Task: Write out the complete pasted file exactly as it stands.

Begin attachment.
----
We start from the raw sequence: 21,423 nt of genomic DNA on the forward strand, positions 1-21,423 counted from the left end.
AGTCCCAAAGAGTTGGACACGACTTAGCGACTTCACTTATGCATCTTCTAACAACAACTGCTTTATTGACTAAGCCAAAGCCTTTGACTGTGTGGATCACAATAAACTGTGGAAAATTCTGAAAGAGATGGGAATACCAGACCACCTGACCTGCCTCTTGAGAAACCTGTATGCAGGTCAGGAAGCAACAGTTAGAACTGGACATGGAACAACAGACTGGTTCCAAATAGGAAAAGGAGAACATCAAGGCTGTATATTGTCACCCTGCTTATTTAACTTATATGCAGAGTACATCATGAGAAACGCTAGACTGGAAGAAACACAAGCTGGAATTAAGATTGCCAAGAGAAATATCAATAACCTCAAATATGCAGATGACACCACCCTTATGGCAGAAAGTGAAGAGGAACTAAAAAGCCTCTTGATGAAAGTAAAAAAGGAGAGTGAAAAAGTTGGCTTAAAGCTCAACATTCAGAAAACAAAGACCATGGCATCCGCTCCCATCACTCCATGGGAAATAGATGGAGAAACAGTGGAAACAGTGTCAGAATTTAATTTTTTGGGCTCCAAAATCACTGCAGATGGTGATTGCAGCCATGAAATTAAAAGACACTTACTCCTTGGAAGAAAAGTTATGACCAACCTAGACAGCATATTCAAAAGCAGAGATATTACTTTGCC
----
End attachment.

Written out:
We start from the raw sequence: 21,423 nt of genomic DNA on the forward strand, positions 1-21,423 counted from the left end.
AGTCCCAAAGAGTTGGACACGACTTAGCGACTTCACTTATGCATCTTCTAACAACAACTGCTTTATTGACTAAGCCAAAGCCTTTGACTGTGTGGATCACAATAAACTGTGGAAAATTCTGAAAGAGATGGGAATACCAGACCACCTGACCTGCCTCTTGAGAAACCTGTATGCAGGTCAGGAAGCAACAGTTAGAACTGGACATGGAACAACAGACTGGTTCCAAATAGGAAAAGGAGAACATCAAGGCTGTATATTGTCACCCTGCTTATTTAACTTATATGCAGAGTACATCATGAGAAACGCTAGACTGGAAGAAACACAAGCTGGAATTAAGATTGCCAAGAGAAATATCAATAACCTCAAATATGCAGATGACACCACCCTTATGGCAGAAAGTGAAGAGGAACTAAAAAGCCTCTTGATGAAAGTAAAAAAGGAGAGTGAAAAAGTTGGCTTAAAGCTCAACATTCAGAAAACAAAGACCATGGCATCCGCTCCCATCACTCCATGGGAAATAGATGGAGAAACAGTGGAAACAGTGTCAGAATTTAATTTTTTGGGCTCCAAAATCACTGCAGATGGTGATTGCAGCCATGAAATTAAAAGACACTTACTCCTTGGAAGAAAAGTTATGACCAACCTAGACAGCATATTCAAAAGCAGAGATATTACTTTGCC